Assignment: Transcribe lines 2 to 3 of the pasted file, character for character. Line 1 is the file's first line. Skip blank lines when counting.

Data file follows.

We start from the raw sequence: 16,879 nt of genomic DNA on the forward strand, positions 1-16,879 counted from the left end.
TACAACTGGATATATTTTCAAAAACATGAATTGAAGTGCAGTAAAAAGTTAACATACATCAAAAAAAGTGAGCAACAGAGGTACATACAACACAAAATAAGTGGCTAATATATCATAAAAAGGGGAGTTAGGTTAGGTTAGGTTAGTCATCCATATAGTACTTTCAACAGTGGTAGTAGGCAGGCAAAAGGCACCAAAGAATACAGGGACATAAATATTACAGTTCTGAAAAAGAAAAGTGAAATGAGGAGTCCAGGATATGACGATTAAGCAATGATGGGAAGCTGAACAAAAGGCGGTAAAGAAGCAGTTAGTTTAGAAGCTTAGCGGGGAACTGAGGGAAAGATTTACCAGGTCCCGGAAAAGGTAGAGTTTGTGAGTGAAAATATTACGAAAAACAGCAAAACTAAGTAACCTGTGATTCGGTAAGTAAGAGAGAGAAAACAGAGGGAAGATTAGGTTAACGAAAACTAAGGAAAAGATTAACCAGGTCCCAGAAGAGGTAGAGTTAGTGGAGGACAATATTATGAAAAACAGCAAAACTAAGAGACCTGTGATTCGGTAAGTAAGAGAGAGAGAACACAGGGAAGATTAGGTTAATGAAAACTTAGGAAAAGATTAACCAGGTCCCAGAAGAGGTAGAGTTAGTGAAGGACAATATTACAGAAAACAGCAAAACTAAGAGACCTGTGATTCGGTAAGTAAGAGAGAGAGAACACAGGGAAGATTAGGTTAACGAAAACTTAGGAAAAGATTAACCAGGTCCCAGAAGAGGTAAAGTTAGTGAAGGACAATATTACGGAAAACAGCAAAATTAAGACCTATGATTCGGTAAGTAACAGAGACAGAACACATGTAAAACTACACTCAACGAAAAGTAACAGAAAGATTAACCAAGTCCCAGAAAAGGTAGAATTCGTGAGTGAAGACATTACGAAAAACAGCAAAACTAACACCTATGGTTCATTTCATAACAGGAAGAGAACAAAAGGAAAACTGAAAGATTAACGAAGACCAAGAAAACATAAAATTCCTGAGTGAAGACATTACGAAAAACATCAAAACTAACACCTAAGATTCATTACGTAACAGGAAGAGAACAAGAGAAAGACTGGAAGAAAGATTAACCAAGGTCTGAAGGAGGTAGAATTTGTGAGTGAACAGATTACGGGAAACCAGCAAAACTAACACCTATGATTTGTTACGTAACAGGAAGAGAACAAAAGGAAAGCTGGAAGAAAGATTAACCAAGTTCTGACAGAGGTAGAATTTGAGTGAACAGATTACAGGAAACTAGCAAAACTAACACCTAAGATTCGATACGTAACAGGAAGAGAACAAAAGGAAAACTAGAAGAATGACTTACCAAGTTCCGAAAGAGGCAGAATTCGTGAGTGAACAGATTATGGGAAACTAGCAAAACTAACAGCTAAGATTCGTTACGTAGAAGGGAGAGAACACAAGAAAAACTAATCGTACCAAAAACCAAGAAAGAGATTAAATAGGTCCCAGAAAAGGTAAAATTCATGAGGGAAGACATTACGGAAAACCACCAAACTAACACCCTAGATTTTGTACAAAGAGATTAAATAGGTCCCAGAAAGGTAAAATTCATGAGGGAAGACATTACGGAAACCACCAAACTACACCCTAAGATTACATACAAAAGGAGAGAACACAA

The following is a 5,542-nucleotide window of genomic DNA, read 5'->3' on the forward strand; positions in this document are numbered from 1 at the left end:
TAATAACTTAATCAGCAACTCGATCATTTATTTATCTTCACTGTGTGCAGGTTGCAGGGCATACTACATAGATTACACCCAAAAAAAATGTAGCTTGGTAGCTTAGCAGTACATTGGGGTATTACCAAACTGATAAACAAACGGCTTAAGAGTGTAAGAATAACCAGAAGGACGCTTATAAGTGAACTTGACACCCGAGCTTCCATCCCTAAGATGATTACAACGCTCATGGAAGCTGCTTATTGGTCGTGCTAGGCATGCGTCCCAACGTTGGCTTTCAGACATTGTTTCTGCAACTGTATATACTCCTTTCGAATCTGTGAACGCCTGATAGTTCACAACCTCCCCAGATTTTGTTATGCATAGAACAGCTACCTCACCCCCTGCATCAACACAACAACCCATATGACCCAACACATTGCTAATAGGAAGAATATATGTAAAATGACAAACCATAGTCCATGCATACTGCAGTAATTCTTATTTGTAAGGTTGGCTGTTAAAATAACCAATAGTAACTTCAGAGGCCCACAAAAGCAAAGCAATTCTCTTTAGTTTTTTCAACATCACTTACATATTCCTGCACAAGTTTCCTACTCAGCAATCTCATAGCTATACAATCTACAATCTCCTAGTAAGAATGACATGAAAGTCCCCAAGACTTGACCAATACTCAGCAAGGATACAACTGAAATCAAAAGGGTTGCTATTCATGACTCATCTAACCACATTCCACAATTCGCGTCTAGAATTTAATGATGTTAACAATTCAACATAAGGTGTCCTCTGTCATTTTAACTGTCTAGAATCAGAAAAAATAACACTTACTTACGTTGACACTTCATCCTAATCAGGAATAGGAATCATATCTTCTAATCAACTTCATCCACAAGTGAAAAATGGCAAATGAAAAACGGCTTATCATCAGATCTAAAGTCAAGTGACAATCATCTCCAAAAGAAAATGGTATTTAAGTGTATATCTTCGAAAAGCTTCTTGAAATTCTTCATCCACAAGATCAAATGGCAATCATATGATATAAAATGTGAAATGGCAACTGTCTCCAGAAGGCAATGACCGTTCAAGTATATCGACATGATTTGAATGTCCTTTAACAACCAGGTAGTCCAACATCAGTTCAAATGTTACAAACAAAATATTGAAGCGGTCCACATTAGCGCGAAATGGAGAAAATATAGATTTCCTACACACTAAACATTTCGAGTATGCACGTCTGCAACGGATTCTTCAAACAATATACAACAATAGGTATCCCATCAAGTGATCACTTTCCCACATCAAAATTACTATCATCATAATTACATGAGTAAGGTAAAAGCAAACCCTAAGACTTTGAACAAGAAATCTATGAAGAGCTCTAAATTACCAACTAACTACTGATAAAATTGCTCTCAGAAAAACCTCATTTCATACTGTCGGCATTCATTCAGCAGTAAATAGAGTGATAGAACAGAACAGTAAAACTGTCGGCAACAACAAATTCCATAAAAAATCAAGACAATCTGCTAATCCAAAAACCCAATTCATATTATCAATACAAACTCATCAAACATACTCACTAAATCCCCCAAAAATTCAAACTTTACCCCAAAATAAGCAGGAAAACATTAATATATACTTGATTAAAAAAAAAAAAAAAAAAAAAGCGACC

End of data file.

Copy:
TACAACTGGATATATTTTCAAAAACATGAATTGAAGTGCAGTAAAAAGTTAACATACATCAAAAAAAGTGAGCAACAGAGGTACATACAACACAAAATAAGTGGCTAATATATCATAAAAAGGGGAGTTAGGTTAGGTTAGGTTAGTCATCCATATAGTACTTTCAACAGTGGTAGTAGGCAGGCAAAAGGCACCAAAGAATACAGGGACATAAATATTACAGTTCTGAAAAAGAAAAGTGAAATGAGGAGTCCAGGATATGACGATTAAGCAATGATGGGAAGCTGAACAAAAGGCGGTAAAGAAGCAGTTAGTTTAGAAGCTTAGCGGGGAACTGAGGGAAAGATTTACCAGGTCCCGGAAAAGGTAGAGTTTGTGAGTGAAAATATTACGAAAAACAGCAAAACTAAGTAACCTGTGATTCGGTAAGTAAGAGAGAGAAAACAGAGGGAAGATTAGGTTAACGAAAACTAAGGAAAAGATTAACCAGGTCCCAGAAGAGGTAGAGTTAGTGGAGGACAATATTATGAAAAACAGCAAAACTAAGAGACCTGTGATTCGGTAAGTAAGAGAGAGAGAACACAGGGAAGATTAGGTTAATGAAAACTTAGGAAAAGATTAACCAGGTCCCAGAAGAGGTAGAGTTAGTGAAGGACAATATTACAGAAAACAGCAAAACTAAGAGACCTGTGATTCGGTAAGTAAGAGAGAGAGAACACAGGGAAGATTAGGTTAACGAAAACTTAGGAAAAGATTAACCAGGTCCCAGAAGAGGTAAAGTTAGTGAAGGACAATATTACGGAAAACAGCAAAATTAAGACCTATGATTCGGTAAGTAACAGAGACAGAACACATGTAAAACTACACTCAACGAAAAGTAACAGAAAGATTAACCAAGTCCCAGAAAAGGTAGAATTCGTGAGTGAAGACATTACGAAAAACAGCAAAACTAACACCTATGGTTCATTTCATAACAGGAAGAGAACAAAAGGAAAACTGAAAGATTAACGAAGACCAAGAAAACATAAAATTCCTGAGTGAAGACATTACGAAAAACATCAAAACTAACACCTAAGATTCATTACGTAACAGGAAGAGAACAAGAGAAAGACTGGAAGAAAGATTAACCAAGGTCTGAAGGAGGTAGAATTTGTGAGTGAACAGATTACGGGAAACCAGCAAAACTAACACCTATGATTTGTTACGTAACAGGAAGAGAACAAAAGGAAAGCTGGAAGAAAGATTAACCAAGTTCTGACAGAGGTAGAATTTGAGTGAACAGATTACAGGAAACTAGCAAAACTAACACCTAAGATTCGATACGTAACAGGAAGAGAACAAAAGGAAAACTAGAAGAATGACTTACCAAGTTCCGAAAGAGGCAGAATTCGTGAGTGAACAGATTATGGGAAACTAGCAAAACTAACAGCTAAGATTCGTTACGTAGAAGGGAGAGAACACAAGAAAAACTAATCGTACCAAAAACCAAGAAAGAGATTAAATAGGTCCCAGAAAAGGTAAAATTCATGAGGGAAGACATTACGGAAAACCACCAAACTAACACCCTAGATTTTGTACAAAGAGATTAAATAGGTCCCAGAAAGGTAAAATTCATGAGGGAAGACATTACGGAAACCACCAAACTACACCCTAAGATTACATACAAAAGGAGAGAACACAA

The following is a 5,542-nucleotide window of genomic DNA, read 5'->3' on the forward strand; positions in this document are numbered from 1 at the left end: